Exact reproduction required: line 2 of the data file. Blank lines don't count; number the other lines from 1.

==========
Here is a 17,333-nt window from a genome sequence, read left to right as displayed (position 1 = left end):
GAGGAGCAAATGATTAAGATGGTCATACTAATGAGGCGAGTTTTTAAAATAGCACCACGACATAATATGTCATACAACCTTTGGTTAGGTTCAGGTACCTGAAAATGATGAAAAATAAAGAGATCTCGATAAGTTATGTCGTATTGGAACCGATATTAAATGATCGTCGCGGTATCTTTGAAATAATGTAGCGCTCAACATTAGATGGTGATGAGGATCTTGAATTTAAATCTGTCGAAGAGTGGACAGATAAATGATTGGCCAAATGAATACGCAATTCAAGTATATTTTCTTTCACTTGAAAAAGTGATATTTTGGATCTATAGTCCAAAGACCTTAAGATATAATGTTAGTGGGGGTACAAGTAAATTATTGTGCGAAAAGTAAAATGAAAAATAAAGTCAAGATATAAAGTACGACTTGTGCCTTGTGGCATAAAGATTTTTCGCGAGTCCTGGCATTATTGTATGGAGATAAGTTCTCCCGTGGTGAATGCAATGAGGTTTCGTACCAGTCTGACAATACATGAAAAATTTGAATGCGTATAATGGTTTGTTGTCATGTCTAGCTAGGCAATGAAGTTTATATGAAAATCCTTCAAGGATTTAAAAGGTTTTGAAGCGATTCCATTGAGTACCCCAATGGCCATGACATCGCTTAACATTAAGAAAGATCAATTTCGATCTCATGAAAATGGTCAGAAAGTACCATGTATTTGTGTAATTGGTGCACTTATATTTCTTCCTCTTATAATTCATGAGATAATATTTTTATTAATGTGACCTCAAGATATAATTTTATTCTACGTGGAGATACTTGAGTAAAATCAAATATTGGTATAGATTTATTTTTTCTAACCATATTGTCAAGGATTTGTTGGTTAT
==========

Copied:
GAGGAGCAAATGATTAAGATGGTCATACTAATGAGGCGAGTTTTTAAAATAGCACCACGACATAATATGTCATACAACCTTTGGTTAGGTTCAGGTACCTGAAAATGATGAAAAATAAAGAGATCTCGATAAGTTATGTCGTATTGGAACCGATATTAAATGATCGTCGCGGTATCTTTGAAATAATGTAGCGCTCAACATTAGATGGTGATGAGGATCTTGAATTTAAATCTGTCGAAGAGTGGACAGATAAATGATTGGCCAAATGAATACGCAATTCAAGTATATTTTCTTTCACTTGAAAAAGTGATATTTTGGATCTATAGTCCAAAGACCTTAAGATATAATGTTAGTGGGGGTACAAGTAAATTATTGTGCGAAAAGTAAAATGAAAAATAAAGTCAAGATATAAAGTACGACTTGTGCCTTGTGGCATAAAGATTTTTCGCGAGTCCTGGCATTATTGTATGGAGATAAGTTCTCCCGTGGTGAATGCAATGAGGTTTCGTACCAGTCTGACAATACATGAAAAATTTGAATGCGTATAATGGTTTGTTGTCATGTCTAGCTAGGCAATGAAGTTTATATGAAAATCCTTCAAGGATTTAAAAGGTTTTGAAGCGATTCCATTGAGTACCCCAATGGCCATGACATCGCTTAACATTAAGAAAGATCAATTTCGATCTCATGAAAATGGTCAGAAAGTACCATGTATTTGTGTAATTGGTGCACTTATATTTCTTCCTCTTATAATTCATGAGATAATATTTTTATTAATGTGACCTCAAGATATAATTTTATTCTACGTGGAGATACTTGAGTAAAATCAAATATTGGTATAGATTTATTTTTTCTAACCATATTGTCAAGGATTTGTTGGTTAT